If we take a purely mechanistic view of life, we can consider each living cell as an intricate web of chemical reactions. Atoms combine with other atoms to form molecules and then recombine again during other chemical reactions to form different molecules. These chemical reactions are the basis of a cell's structure and metabolism.
In the accompanying animation, we examine chemical bonds, which are the attractive forces between atoms. We focus, in particular, on the role of electrons in chemical bonds. The behavior of electrons explains most aspects of how atoms interact with each other in the living and nonliving world.
Two main properties influence how or whether bonds form between atoms. One, the state of an atom's outermost electron shell, determines whether an atom is reactive. Helium and neon have outer shells that are completely filled with electrons, and, for this reason, these atoms are inert. If an atom has a partially filled outer shell, however, it has a tendency to form bonds with other atoms. The second main property is an atom's electronegativity, which influences the kinds of bonds an atom forms. If two atoms have similar electronegativities, they tend to share electrons equally in nonpolar covalent bonds. However, if electronegativities differ, then the atoms tend to form either polar covalent bonds or ionic bonds.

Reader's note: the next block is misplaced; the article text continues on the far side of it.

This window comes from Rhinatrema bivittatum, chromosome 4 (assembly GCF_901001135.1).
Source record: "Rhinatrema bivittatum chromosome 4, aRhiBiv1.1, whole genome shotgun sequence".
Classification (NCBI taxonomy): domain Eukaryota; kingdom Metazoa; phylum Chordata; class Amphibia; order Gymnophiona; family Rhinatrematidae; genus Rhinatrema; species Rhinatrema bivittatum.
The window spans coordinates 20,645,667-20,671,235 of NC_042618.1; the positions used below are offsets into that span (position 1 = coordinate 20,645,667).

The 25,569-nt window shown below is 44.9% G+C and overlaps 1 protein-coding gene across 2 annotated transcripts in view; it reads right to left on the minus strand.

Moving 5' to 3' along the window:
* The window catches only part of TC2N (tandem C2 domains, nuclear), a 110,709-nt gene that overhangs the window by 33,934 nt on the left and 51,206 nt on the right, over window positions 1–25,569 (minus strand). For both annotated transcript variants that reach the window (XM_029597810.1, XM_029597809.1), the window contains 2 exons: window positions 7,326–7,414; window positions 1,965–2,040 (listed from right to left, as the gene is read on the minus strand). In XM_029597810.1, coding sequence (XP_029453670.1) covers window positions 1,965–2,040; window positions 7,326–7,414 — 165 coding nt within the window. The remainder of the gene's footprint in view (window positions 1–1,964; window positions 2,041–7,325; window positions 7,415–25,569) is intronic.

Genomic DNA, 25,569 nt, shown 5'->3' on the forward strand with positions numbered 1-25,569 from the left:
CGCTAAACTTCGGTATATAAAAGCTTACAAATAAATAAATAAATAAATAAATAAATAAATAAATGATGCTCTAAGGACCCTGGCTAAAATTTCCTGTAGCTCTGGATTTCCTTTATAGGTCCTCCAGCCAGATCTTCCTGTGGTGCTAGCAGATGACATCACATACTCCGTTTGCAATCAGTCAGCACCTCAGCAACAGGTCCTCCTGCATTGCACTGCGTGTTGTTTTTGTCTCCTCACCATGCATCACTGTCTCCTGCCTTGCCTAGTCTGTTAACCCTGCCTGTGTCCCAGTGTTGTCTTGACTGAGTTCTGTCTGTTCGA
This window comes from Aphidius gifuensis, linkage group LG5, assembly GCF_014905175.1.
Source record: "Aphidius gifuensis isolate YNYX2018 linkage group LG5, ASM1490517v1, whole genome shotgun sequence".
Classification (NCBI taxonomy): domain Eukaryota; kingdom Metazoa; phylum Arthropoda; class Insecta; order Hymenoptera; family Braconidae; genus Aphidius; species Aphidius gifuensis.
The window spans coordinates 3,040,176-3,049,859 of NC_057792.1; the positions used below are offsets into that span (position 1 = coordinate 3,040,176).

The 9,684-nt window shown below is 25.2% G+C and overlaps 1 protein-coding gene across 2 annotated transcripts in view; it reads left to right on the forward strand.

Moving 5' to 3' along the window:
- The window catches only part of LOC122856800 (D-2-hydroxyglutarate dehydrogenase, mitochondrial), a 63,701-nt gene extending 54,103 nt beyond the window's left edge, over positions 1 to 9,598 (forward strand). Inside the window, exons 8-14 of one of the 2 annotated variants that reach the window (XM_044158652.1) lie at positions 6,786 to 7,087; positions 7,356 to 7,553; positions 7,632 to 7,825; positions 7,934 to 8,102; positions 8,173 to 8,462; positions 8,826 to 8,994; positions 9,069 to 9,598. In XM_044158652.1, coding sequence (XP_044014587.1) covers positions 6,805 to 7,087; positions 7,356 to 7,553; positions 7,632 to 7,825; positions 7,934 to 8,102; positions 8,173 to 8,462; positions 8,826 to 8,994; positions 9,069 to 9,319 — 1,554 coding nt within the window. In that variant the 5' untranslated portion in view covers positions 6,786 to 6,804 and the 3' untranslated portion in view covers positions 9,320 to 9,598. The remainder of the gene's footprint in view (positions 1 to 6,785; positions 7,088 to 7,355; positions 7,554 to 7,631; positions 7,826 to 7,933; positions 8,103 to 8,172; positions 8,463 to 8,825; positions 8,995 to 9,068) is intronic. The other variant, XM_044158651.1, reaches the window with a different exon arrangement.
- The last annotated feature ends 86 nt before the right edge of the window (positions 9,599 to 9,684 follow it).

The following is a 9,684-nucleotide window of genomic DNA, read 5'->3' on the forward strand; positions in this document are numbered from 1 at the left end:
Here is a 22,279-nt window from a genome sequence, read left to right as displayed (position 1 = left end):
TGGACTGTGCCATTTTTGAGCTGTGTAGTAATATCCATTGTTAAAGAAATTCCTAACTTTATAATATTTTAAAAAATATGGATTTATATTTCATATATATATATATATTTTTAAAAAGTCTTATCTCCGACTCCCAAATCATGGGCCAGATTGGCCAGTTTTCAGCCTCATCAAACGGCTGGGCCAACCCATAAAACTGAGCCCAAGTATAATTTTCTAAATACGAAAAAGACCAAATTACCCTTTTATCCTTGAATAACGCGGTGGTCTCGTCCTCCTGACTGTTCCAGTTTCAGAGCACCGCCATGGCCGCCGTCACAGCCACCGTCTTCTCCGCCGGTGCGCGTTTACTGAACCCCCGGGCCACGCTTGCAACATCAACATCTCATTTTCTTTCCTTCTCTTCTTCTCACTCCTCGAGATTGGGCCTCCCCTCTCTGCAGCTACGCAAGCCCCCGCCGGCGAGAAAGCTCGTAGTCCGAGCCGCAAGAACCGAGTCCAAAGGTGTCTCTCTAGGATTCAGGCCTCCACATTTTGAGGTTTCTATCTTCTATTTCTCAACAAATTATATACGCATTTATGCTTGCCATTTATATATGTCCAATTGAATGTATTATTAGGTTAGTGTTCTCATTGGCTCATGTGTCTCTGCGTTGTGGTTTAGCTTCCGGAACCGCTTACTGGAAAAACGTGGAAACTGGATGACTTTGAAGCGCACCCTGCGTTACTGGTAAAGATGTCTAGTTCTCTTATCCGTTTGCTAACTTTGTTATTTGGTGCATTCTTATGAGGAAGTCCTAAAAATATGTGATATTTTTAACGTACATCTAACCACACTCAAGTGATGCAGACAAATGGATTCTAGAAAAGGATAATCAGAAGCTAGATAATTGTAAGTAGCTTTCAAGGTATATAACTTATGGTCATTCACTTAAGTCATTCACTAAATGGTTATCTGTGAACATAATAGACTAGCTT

Bonds between atoms in molecules also influence how these molecules interact with other molecules. For example, if a molecule contains polar covalent bonds, then the molecule itself is likely polar. A polar molecule can form hydrogen bonds with water molecules and therefore dissolve in the watery milieu of a cell. Once dissolved, it can more easily find and interact with other molecules and thereby participate in the cell's metabolism. Hydrogen bonds are also important because they hold together regions of large molecules, such as DNA or proteins, maintaining the shapes and functions of these important biomolecules.
Textbook Reference: Concept 2.2 Atoms Interact and Form Molecules